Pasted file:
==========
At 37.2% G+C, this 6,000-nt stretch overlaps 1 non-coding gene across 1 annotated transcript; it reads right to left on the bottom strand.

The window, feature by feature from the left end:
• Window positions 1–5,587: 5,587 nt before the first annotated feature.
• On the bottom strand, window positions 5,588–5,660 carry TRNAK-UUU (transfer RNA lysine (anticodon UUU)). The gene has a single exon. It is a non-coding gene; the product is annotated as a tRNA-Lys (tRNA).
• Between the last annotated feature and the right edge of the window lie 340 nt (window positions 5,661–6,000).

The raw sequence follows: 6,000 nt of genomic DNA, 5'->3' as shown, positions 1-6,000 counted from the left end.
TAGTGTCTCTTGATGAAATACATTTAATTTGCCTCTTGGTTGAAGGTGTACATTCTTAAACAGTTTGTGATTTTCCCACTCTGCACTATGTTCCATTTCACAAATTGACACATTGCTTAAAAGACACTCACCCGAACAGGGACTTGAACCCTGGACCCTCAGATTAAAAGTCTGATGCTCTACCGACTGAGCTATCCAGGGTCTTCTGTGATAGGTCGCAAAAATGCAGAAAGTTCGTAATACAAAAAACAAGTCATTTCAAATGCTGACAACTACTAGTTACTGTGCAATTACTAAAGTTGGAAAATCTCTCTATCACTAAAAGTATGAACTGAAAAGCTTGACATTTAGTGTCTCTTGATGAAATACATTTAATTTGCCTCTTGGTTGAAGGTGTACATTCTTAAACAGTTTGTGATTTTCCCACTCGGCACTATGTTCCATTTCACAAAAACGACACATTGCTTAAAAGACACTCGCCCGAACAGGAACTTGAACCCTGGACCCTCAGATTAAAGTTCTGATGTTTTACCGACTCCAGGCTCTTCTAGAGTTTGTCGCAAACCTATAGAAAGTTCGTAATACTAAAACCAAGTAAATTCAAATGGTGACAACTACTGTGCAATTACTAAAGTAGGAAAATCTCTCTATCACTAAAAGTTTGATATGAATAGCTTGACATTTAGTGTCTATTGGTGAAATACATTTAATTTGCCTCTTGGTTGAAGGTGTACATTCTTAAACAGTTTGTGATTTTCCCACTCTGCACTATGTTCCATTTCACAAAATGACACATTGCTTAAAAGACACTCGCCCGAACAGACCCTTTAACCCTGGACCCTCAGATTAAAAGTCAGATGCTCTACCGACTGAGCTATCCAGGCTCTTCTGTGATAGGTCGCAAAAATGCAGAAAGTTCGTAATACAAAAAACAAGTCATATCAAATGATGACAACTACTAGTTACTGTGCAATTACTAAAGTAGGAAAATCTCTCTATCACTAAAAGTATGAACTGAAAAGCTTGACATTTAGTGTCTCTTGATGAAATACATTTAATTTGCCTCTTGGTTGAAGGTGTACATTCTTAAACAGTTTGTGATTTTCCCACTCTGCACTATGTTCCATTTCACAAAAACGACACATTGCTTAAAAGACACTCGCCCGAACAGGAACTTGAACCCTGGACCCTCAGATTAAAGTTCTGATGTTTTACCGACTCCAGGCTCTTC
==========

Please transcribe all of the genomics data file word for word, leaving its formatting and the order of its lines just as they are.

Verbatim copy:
At 37.2% G+C, this 6,000-nt stretch overlaps 1 non-coding gene across 1 annotated transcript; it reads right to left on the bottom strand.

The window, feature by feature from the left end:
• Window positions 1–5,587: 5,587 nt before the first annotated feature.
• On the bottom strand, window positions 5,588–5,660 carry TRNAK-UUU (transfer RNA lysine (anticodon UUU)). The gene has a single exon. It is a non-coding gene; the product is annotated as a tRNA-Lys (tRNA).
• Between the last annotated feature and the right edge of the window lie 340 nt (window positions 5,661–6,000).

The raw sequence follows: 6,000 nt of genomic DNA, 5'->3' as shown, positions 1-6,000 counted from the left end.
TAGTGTCTCTTGATGAAATACATTTAATTTGCCTCTTGGTTGAAGGTGTACATTCTTAAACAGTTTGTGATTTTCCCACTCTGCACTATGTTCCATTTCACAAATTGACACATTGCTTAAAAGACACTCACCCGAACAGGGACTTGAACCCTGGACCCTCAGATTAAAAGTCTGATGCTCTACCGACTGAGCTATCCAGGGTCTTCTGTGATAGGTCGCAAAAATGCAGAAAGTTCGTAATACAAAAAACAAGTCATTTCAAATGCTGACAACTACTAGTTACTGTGCAATTACTAAAGTTGGAAAATCTCTCTATCACTAAAAGTATGAACTGAAAAGCTTGACATTTAGTGTCTCTTGATGAAATACATTTAATTTGCCTCTTGGTTGAAGGTGTACATTCTTAAACAGTTTGTGATTTTCCCACTCGGCACTATGTTCCATTTCACAAAAACGACACATTGCTTAAAAGACACTCGCCCGAACAGGAACTTGAACCCTGGACCCTCAGATTAAAGTTCTGATGTTTTACCGACTCCAGGCTCTTCTAGAGTTTGTCGCAAACCTATAGAAAGTTCGTAATACTAAAACCAAGTAAATTCAAATGGTGACAACTACTGTGCAATTACTAAAGTAGGAAAATCTCTCTATCACTAAAAGTTTGATATGAATAGCTTGACATTTAGTGTCTATTGGTGAAATACATTTAATTTGCCTCTTGGTTGAAGGTGTACATTCTTAAACAGTTTGTGATTTTCCCACTCTGCACTATGTTCCATTTCACAAAATGACACATTGCTTAAAAGACACTCGCCCGAACAGACCCTTTAACCCTGGACCCTCAGATTAAAAGTCAGATGCTCTACCGACTGAGCTATCCAGGCTCTTCTGTGATAGGTCGCAAAAATGCAGAAAGTTCGTAATACAAAAAACAAGTCATATCAAATGATGACAACTACTAGTTACTGTGCAATTACTAAAGTAGGAAAATCTCTCTATCACTAAAAGTATGAACTGAAAAGCTTGACATTTAGTGTCTCTTGATGAAATACATTTAATTTGCCTCTTGGTTGAAGGTGTACATTCTTAAACAGTTTGTGATTTTCCCACTCTGCACTATGTTCCATTTCACAAAAACGACACATTGCTTAAAAGACACTCGCCCGAACAGGAACTTGAACCCTGGACCCTCAGATTAAAGTTCTGATGTTTTACCGACTCCAGGCTCTTC